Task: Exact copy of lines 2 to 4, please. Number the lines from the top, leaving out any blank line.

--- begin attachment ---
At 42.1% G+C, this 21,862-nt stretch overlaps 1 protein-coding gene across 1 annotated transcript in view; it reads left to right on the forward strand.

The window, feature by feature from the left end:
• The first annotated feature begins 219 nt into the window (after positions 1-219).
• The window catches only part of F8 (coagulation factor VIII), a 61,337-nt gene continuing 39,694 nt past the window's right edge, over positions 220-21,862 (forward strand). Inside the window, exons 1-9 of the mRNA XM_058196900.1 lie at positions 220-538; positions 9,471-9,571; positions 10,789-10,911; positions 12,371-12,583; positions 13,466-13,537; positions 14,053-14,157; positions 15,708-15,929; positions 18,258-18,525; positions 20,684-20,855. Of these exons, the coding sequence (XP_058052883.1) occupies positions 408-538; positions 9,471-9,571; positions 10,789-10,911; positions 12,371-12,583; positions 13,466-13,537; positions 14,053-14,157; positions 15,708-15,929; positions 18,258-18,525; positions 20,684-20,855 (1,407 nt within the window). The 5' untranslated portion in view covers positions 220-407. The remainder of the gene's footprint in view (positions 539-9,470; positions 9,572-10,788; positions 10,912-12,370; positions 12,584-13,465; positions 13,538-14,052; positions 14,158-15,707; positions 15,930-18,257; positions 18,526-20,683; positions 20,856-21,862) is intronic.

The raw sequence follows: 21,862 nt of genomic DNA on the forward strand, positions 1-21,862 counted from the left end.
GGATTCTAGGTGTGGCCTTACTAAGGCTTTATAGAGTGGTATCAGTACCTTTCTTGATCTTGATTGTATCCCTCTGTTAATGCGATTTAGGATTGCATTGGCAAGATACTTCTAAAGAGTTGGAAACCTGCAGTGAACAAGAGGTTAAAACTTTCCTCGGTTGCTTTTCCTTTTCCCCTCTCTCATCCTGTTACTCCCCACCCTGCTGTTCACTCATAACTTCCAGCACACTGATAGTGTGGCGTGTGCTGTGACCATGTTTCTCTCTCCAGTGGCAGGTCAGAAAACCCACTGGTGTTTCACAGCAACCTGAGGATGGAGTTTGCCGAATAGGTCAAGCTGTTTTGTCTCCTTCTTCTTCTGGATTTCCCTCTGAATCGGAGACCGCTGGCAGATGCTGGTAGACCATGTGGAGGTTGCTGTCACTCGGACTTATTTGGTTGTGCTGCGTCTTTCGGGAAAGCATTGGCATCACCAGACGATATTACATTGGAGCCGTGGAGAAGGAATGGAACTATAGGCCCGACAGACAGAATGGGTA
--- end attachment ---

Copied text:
The window, feature by feature from the left end:
• The first annotated feature begins 219 nt into the window (after positions 1-219).
• The window catches only part of F8 (coagulation factor VIII), a 61,337-nt gene continuing 39,694 nt past the window's right edge, over positions 220-21,862 (forward strand). Inside the window, exons 1-9 of the mRNA XM_058196900.1 lie at positions 220-538; positions 9,471-9,571; positions 10,789-10,911; positions 12,371-12,583; positions 13,466-13,537; positions 14,053-14,157; positions 15,708-15,929; positions 18,258-18,525; positions 20,684-20,855. Of these exons, the coding sequence (XP_058052883.1) occupies positions 408-538; positions 9,471-9,571; positions 10,789-10,911; positions 12,371-12,583; positions 13,466-13,537; positions 14,053-14,157; positions 15,708-15,929; positions 18,258-18,525; positions 20,684-20,855 (1,407 nt within the window). The 5' untranslated portion in view covers positions 220-407. The remainder of the gene's footprint in view (positions 539-9,470; positions 9,572-10,788; positions 10,912-12,370; positions 12,584-13,465; positions 13,538-14,052; positions 14,158-15,707; positions 15,930-18,257; positions 18,526-20,683; positions 20,856-21,862) is intronic.